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Deconstruct the Media/Part Two/What is Jamming

Instead of fucking ourselves over when we aim to fuck up/subvert the corporate media, we should think of new approaches to accomplish the same goal. Here's one suggestion. Take it or leave it. (Although I think you really out to take it.)
Deconstruct the Media/Part Two/What is Jamming
Deconstruct the Media/Part Two/What is Jamming
Take a look at the billboard above and then think about the slogan "Fuck the Corporate Media." Think about how much less effective the attack on this billboard would have been if the jammers had merely blacked out this guy's teeth, or if they had tried to destroy the sign, or if they had put a tarp over the sign.

Spitting and swearing and trying to cover their camera lenses is the same as trying to throw a tarp over a billboard. Be angry, but be creative too.

Here's my attempt at creativity:

Make a few signs that you want on camera, and then follow the reporters around the event. With a little cooperation you might be able to get ten friends to help out, each one of you holding the exact same sign up, hoping to end up in almost every shot the media people get.

The signs might say something lke "corporate media=propaganda machine" and the signs might include a webpage address where you've set up a list of articles and thoughts about the corporate media, the war, etc...

If you are asked by a reporter to say a few comments about why you come out for protests, answer by spouting out the webpage address you've created, and then try to explain why you think the corporate media is part of the problem. Hold up your sign. Make a hundred paper signs and pass them out to people at the next rally. Ask people to tape the signs to their chests and surround the cameras.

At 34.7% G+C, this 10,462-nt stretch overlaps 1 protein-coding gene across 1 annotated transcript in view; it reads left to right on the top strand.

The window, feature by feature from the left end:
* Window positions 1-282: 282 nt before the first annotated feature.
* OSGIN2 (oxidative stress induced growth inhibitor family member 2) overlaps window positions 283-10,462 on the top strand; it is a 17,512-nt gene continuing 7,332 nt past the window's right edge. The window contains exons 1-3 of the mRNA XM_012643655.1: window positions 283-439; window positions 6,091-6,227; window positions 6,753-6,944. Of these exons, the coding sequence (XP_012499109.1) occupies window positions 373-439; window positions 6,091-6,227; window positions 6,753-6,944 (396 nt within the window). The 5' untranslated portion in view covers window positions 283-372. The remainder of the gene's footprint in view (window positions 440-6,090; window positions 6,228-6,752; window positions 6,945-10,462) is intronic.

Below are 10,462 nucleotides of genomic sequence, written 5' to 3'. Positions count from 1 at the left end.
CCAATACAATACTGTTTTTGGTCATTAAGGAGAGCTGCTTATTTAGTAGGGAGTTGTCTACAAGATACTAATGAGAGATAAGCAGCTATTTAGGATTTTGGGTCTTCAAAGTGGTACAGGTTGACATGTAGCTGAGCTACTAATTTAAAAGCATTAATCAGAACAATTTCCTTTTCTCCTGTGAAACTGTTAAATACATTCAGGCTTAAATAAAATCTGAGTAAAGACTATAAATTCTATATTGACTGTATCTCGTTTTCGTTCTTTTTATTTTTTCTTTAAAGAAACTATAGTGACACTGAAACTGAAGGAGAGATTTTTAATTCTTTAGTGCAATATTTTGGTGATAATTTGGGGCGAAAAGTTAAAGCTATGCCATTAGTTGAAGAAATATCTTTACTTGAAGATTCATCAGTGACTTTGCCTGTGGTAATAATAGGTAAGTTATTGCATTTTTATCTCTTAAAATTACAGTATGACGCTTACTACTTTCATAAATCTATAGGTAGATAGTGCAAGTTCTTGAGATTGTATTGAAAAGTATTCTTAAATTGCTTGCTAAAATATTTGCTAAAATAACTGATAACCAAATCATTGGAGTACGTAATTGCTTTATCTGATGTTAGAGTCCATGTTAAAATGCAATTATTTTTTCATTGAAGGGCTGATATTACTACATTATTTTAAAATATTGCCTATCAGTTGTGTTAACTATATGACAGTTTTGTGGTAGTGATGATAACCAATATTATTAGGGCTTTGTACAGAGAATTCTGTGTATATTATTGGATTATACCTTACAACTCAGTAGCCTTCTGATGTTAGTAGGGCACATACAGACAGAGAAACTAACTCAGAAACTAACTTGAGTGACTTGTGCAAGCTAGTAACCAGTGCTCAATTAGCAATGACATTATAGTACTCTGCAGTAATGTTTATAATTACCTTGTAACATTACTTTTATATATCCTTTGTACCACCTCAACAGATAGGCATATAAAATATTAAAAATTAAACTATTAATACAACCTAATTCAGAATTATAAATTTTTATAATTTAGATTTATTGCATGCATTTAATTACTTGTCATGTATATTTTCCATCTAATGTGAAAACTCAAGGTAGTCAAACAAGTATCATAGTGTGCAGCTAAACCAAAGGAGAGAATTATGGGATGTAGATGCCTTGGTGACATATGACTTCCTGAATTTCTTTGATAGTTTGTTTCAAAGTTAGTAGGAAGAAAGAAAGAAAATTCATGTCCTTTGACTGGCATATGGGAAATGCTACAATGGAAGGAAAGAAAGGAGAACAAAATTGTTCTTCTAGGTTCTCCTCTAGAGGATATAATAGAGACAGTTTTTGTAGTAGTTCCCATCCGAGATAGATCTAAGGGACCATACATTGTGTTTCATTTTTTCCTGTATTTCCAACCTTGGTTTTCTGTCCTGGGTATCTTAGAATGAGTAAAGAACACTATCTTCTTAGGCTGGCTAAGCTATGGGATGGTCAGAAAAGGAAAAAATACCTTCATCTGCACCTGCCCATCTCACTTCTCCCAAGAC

That's just one idea. I'd love to hear other people's creative ideas.

There has to be more than one alternative. Has to be a better way to disrupt the corporate media system than swearing and mooning and spitting. And there is no reason to keep using a tactic that's doing us harm instead of them.

homepage: homepage: http://www.douglaslain.com

better example of billboard jamming 22.Mar.2003 02:19


here's another, less subtle, example of billboard jamming.
better example of billboard jamming
better example of billboard jamming

reform vs. revolt 22.Mar.2003 02:29

not a liberal

look, douglas, i know you mean well, but you're taking the lame end of the old reform vs. revolt argument (that is, the reform side), and history has shown that reform doesn't work. do you like, vote for democrats or something, too?

Am I a radical? 22.Mar.2003 02:58

Douglas Lain

I consider myself to be an anarchist, although I'm definitely not part of the black mask set of anarchists. I'm 32, white, married, and I have three kids. When I was three I was bitten on the face by my pet dog Toto and had a bit of reconstructive plastic surgery done around my eye.

I was a Nader trader in the last election because I thought Bush was a Fascist but I couldn't stand Gore. When I was younger, back in 1992, I launched a campaign to run a fish for president and I voted for this fish. The fish's name was, and is, Dr. Philip B. Carp. I really think voting is crap, but I can't quite break myself of the habit.